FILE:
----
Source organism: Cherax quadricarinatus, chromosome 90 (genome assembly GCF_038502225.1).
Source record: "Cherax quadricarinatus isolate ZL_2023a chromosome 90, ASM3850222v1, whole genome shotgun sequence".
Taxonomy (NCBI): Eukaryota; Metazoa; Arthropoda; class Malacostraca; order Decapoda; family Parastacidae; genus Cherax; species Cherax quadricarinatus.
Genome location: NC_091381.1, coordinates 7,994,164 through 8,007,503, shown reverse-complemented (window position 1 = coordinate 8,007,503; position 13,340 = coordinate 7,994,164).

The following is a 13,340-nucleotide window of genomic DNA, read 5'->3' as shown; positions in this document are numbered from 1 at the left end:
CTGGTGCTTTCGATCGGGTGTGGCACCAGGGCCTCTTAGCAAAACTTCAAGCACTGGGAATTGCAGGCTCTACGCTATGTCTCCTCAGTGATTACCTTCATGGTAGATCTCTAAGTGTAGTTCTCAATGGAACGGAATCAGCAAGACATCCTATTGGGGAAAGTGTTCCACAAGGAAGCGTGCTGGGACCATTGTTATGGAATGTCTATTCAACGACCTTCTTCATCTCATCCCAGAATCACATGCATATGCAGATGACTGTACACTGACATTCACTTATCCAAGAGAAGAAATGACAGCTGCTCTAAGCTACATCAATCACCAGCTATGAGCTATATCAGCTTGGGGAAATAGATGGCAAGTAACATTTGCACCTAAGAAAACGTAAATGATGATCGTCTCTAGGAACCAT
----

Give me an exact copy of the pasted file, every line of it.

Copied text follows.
Source organism: Cherax quadricarinatus, chromosome 90 (genome assembly GCF_038502225.1).
Source record: "Cherax quadricarinatus isolate ZL_2023a chromosome 90, ASM3850222v1, whole genome shotgun sequence".
Taxonomy (NCBI): Eukaryota; Metazoa; Arthropoda; class Malacostraca; order Decapoda; family Parastacidae; genus Cherax; species Cherax quadricarinatus.
Genome location: NC_091381.1, coordinates 7,994,164 through 8,007,503, shown reverse-complemented (window position 1 = coordinate 8,007,503; position 13,340 = coordinate 7,994,164).

The following is a 13,340-nucleotide window of genomic DNA, read 5'->3' as shown; positions in this document are numbered from 1 at the left end:
CTGGTGCTTTCGATCGGGTGTGGCACCAGGGCCTCTTAGCAAAACTTCAAGCACTGGGAATTGCAGGCTCTACGCTATGTCTCCTCAGTGATTACCTTCATGGTAGATCTCTAAGTGTAGTTCTCAATGGAACGGAATCAGCAAGACATCCTATTGGGGAAAGTGTTCCACAAGGAAGCGTGCTGGGACCATTGTTATGGAATGTCTATTCAACGACCTTCTTCATCTCATCCCAGAATCACATGCATATGCAGATGACTGTACACTGACATTCACTTATCCAAGAGAAGAAATGACAGCTGCTCTAAGCTACATCAATCACCAGCTATGAGCTATATCAGCTTGGGGAAATAGATGGCAAGTAACATTTGCACCTAAGAAAACGTAAATGATGATCGTCTCTAGGAACCAT